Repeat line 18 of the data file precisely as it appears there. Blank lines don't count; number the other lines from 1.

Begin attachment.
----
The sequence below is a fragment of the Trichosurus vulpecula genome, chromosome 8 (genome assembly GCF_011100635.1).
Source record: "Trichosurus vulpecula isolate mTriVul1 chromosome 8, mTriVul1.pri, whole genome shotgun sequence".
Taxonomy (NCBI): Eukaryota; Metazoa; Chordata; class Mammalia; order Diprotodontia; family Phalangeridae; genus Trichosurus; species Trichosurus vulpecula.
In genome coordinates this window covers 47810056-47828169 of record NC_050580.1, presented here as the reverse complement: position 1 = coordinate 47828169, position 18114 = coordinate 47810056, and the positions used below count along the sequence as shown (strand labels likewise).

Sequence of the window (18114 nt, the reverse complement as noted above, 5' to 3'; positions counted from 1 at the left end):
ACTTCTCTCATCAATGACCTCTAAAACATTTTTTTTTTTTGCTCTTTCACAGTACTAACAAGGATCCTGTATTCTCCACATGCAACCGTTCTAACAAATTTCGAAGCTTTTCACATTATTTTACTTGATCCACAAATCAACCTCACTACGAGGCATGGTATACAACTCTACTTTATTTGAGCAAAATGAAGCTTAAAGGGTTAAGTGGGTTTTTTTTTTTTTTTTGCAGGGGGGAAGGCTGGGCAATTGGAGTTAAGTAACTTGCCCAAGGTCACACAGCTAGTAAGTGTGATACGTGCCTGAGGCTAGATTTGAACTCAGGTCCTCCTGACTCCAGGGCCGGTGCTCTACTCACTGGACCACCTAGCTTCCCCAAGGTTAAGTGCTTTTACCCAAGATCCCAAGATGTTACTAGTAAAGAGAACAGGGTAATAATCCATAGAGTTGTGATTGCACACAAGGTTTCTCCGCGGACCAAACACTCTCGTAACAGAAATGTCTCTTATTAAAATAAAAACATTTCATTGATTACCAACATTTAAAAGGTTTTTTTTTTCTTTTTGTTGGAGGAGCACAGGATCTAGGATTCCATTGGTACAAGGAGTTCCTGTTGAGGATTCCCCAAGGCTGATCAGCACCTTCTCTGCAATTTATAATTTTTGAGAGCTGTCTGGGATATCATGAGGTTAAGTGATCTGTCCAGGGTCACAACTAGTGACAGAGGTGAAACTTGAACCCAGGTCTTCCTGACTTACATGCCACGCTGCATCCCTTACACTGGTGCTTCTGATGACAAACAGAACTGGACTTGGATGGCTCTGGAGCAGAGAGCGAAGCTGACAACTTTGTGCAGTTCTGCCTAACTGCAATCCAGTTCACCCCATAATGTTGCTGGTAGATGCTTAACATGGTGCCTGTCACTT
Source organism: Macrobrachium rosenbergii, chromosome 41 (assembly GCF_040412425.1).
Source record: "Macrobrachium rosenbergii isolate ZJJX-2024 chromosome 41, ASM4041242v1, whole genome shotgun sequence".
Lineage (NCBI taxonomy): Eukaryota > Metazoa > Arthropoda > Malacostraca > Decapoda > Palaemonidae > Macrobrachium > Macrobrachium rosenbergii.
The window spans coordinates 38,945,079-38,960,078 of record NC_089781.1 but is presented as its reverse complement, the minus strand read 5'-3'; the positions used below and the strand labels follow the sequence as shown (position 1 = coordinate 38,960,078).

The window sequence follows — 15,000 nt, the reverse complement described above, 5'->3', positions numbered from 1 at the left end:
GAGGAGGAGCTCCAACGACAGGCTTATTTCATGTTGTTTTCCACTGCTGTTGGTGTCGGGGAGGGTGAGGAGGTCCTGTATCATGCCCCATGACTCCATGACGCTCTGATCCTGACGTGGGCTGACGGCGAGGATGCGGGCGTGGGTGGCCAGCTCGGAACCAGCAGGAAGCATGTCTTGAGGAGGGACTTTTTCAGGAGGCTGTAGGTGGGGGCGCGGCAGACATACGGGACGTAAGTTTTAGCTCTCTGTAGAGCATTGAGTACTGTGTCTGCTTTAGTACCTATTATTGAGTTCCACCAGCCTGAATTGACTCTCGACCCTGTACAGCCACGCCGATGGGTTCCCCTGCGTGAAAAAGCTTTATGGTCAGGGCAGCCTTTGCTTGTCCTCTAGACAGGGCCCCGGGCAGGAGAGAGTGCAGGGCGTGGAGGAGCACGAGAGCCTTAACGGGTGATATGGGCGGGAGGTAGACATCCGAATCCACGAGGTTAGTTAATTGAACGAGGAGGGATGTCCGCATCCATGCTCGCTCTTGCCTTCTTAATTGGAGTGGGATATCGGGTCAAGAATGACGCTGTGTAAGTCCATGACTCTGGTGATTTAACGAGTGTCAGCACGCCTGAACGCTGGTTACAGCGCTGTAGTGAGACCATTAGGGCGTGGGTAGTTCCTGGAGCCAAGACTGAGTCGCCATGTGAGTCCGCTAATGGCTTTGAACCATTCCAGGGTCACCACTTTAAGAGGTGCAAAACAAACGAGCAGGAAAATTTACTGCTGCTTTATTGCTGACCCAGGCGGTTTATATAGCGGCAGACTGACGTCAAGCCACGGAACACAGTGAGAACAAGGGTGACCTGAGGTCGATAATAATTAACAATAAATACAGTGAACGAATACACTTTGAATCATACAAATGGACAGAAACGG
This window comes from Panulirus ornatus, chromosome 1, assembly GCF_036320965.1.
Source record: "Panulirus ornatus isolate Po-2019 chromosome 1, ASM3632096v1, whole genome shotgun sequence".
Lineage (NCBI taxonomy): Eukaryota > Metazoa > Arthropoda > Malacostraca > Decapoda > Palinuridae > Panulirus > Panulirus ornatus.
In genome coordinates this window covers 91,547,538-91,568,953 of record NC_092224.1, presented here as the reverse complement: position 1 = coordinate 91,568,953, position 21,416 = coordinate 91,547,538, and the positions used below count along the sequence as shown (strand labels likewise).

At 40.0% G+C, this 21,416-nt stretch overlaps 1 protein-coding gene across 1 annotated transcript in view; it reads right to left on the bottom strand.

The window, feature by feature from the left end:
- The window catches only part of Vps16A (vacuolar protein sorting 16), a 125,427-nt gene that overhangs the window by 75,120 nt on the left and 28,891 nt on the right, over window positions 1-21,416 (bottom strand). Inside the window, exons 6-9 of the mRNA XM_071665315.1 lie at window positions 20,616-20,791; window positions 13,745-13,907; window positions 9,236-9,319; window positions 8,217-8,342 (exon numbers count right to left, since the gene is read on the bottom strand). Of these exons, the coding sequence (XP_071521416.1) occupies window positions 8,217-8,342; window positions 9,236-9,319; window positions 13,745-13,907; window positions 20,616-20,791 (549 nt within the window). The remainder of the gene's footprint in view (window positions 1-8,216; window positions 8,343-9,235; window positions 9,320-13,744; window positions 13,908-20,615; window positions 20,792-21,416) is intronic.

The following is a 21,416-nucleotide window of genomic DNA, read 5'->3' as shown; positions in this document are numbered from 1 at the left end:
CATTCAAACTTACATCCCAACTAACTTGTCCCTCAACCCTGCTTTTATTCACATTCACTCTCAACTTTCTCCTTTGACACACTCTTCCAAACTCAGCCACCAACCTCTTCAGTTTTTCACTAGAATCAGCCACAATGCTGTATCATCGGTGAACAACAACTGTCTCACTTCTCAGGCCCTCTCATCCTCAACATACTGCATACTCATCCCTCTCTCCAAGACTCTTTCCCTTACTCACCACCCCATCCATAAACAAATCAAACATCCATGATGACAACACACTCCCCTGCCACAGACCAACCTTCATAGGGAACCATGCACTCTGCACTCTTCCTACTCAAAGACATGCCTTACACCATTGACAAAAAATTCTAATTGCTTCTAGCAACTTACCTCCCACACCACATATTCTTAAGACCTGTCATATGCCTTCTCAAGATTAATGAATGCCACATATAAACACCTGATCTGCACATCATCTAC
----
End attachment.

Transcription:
The window, feature by feature from the left end: